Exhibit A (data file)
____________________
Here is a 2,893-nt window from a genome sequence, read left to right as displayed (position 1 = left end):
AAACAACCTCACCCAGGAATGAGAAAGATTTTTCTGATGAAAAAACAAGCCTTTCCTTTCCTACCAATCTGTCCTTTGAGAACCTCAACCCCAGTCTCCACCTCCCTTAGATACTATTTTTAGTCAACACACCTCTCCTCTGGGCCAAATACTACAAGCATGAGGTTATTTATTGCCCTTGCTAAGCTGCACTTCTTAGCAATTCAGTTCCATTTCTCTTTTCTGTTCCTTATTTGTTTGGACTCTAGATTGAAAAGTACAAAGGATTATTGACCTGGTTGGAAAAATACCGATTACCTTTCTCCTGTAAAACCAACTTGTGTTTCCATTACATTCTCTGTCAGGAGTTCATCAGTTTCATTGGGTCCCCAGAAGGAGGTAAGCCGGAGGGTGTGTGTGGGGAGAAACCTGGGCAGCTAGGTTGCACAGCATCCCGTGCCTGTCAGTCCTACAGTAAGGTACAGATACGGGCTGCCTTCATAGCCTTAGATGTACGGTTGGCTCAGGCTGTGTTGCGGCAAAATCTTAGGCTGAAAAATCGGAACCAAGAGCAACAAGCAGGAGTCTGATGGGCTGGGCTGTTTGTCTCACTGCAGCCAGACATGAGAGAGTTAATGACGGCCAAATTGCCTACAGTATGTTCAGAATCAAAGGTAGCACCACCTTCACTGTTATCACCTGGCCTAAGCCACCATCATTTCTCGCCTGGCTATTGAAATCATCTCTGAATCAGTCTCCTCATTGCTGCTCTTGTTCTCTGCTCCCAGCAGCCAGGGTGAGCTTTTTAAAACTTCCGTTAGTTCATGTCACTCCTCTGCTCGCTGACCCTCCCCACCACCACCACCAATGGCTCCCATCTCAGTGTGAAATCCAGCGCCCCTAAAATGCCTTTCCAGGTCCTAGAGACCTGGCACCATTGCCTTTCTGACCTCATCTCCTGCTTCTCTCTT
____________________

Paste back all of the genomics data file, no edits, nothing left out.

Here is a 2,893-nt window from a genome sequence, read left to right as displayed (position 1 = left end):
AAACAACCTCACCCAGGAATGAGAAAGATTTTTCTGATGAAAAAACAAGCCTTTCCTTTCCTACCAATCTGTCCTTTGAGAACCTCAACCCCAGTCTCCACCTCCCTTAGATACTATTTTTAGTCAACACACCTCTCCTCTGGGCCAAATACTACAAGCATGAGGTTATTTATTGCCCTTGCTAAGCTGCACTTCTTAGCAATTCAGTTCCATTTCTCTTTTCTGTTCCTTATTTGTTTGGACTCTAGATTGAAAAGTACAAAGGATTATTGACCTGGTTGGAAAAATACCGATTACCTTTCTCCTGTAAAACCAACTTGTGTTTCCATTACATTCTCTGTCAGGAGTTCATCAGTTTCATTGGGTCCCCAGAAGGAGGTAAGCCGGAGGGTGTGTGTGGGGAGAAACCTGGGCAGCTAGGTTGCACAGCATCCCGTGCCTGTCAGTCCTACAGTAAGGTACAGATACGGGCTGCCTTCATAGCCTTAGATGTACGGTTGGCTCAGGCTGTGTTGCGGCAAAATCTTAGGCTGAAAAATCGGAACCAAGAGCAACAAGCAGGAGTCTGATGGGCTGGGCTGTTTGTCTCACTGCAGCCAGACATGAGAGAGTTAATGACGGCCAAATTGCCTACAGTATGTTCAGAATCAAAGGTAGCACCACCTTCACTGTTATCACCTGGCCTAAGCCACCATCATTTCTCGCCTGGCTATTGAAATCATCTCTGAATCAGTCTCCTCATTGCTGCTCTTGTTCTCTGCTCCCAGCAGCCAGGGTGAGCTTTTTAAAACTTCCGTTAGTTCATGTCACTCCTCTGCTCGCTGACCCTCCCCACCACCACCACCAATGGCTCCCATCTCAGTGTGAAATCCAGCGCCCCTAAAATGCCTTTCCAGGTCCTAGAGACCTGGCACCATTGCCTTTCTGACCTCATCTCCTGCTTCTCTCTT